TagEmbassytown

Clarke Award 2012: in review

The Guardian’s Robert McCrum recently expressed concern that literary awards were becoming more about gossip than about actual books. Whether or not he’s right about that, McCrum is certainly correct to highlight the value of awards in creating focal points for discussion. As I know first-hand, talking about and comparing a given set of books can be a tremendously stimulating and rewarding experience – but it helps if the books are worth discussing in the first place.

And, on that note, let’s turn to the shortlist for this year’s Arthur C. Clarke Award. This is the third year I’ve read the full Clarke list and, I have to say, it’s a dispiritingly bland selection this time around. Anyone looking for the cutting edge of UK science fiction publishing – or even just literary excellence – is not going to find it on this list. It frustrates me when I think of the eligible novels I’ve read which are better than any of the shortlisted titles; and the gems I haven’t read which must be out there.

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There’s usually one obviously weak candidate to be struck off the shortlist first; but this year I’m spoilt for choice, which is not a pleasant situation to be in. After due consideration, I think I’m going to hand the wooden spoon to The End Specialist by Drew Magary. This is a novel which fails on just about every level, right down to being a thriller that doesn’t thrill; it’s pedestrianly written, parochial when it purports not to be, ineffective as both a character study and an exploration of a world without ageing… I could go on, but the book really doesn’t deserve more words.

I could do with two wooden spoons, really, because there’s barely a difference in quality between the Magary and The Waters Rising by Sheri S. Tepper. This is the book which has been most comprehensively disliked by just about everyone I know who’s been reading the shortlist (see Maureen Kincaid Speller’s review, for instance). Leaving aside issues of its genre, the Tepper shares many of The End Specialist’s faults – weak writing, poor plotting, questionable morality – but I think its ideas are marginally more interesting. That’s the only reason The Waters Rising isn’t out of the balloon first.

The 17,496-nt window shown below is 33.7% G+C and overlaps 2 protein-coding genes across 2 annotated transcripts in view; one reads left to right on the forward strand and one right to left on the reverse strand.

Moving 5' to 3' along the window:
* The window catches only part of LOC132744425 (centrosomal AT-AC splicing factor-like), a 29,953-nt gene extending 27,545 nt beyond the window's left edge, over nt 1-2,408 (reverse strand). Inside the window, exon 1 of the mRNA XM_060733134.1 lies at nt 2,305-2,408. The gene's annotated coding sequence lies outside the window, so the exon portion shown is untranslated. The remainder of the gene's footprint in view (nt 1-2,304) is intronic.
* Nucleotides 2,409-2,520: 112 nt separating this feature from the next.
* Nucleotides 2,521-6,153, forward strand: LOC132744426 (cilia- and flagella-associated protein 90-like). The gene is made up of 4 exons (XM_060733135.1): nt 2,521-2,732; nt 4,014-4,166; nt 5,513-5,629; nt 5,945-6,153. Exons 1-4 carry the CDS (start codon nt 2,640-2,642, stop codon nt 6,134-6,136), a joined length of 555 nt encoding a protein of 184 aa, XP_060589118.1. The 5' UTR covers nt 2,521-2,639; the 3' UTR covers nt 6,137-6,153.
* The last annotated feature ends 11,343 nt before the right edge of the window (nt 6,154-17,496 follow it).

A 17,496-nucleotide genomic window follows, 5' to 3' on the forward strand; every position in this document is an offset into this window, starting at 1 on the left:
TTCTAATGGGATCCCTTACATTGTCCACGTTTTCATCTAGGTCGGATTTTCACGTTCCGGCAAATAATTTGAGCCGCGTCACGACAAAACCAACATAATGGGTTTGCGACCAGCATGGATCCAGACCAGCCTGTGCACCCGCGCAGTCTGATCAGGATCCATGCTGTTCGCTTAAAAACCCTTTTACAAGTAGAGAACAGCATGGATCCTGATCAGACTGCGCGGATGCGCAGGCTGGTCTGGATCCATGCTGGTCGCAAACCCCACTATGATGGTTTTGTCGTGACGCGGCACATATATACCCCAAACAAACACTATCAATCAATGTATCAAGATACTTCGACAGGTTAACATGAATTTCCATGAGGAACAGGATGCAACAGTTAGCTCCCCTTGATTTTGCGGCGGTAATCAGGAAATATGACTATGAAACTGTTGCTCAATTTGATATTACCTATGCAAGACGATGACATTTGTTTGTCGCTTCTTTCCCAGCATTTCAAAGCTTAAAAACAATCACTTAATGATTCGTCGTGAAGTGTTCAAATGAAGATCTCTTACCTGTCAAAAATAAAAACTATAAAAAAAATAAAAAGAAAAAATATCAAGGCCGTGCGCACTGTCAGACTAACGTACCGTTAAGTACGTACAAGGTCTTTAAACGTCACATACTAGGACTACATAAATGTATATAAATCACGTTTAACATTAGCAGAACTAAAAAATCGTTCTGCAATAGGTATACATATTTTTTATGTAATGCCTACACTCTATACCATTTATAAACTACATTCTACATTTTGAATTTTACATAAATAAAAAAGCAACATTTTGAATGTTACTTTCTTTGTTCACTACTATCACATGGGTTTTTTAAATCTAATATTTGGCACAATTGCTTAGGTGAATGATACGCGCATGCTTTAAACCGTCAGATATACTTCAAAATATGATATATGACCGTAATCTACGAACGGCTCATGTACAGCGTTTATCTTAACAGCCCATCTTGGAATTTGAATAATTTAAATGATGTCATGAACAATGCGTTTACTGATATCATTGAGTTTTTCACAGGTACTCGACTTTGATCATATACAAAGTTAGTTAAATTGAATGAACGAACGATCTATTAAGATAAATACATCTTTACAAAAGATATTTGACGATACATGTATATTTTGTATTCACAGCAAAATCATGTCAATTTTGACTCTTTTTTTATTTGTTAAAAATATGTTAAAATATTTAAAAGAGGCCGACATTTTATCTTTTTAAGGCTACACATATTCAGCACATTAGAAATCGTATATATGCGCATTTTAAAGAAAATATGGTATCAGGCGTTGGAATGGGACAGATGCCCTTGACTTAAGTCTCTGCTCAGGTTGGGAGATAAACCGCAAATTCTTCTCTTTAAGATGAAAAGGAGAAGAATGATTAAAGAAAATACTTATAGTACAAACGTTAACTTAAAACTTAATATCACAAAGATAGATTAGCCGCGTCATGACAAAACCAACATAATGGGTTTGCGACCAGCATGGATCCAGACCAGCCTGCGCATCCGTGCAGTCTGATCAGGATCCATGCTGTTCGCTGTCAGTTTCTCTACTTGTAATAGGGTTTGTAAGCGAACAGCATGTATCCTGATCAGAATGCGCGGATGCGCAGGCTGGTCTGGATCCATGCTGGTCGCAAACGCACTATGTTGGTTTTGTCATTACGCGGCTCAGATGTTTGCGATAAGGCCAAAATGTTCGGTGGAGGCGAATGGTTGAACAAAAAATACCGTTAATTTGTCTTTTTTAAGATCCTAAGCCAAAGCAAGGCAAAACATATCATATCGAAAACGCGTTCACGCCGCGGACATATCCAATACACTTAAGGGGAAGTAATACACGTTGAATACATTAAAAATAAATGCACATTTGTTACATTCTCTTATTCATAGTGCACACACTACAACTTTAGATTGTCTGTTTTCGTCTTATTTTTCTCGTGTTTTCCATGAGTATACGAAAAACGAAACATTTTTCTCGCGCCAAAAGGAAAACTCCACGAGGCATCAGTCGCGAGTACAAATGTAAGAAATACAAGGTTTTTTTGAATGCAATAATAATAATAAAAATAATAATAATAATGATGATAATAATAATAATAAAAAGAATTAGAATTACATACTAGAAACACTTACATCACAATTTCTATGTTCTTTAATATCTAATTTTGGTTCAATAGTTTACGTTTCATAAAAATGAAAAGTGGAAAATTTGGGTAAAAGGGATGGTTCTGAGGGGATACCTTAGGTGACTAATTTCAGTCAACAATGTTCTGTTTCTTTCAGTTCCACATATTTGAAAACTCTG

Now on to Greg Bear’s Hull Zero Three, which, unlike the previous two novels, at least achieves a baseline level of competence. Bear’s mystery-thriller-space-opera is decently written, reasonably diverting – and, as far as I can see, has nothing to distinguish it from the many other competent-but-unremarkable science fiction novels out there. We’re now halfway through the shortlist, and we still haven’t come to a book which, in my eyes, has any claim to be on it.

I don’t really want Embassytown to win the Clarke; it’s nowhere near China Miéville’s best work, and – well, frankly, it’s the closest I have ever come to being bored by a Miéville book. I have to acknowledge that, compared to the three novels I’ve already covered, Embassytown is a much better written, constructed, and more ambitious work – indeed, it’s probably the most conceptually ambitious novel on the shortlist – but I think it’s ultimately too dry and abstract to be successful. Better Miéville than one of the previous three, yes – but, better still, one of the remaining two.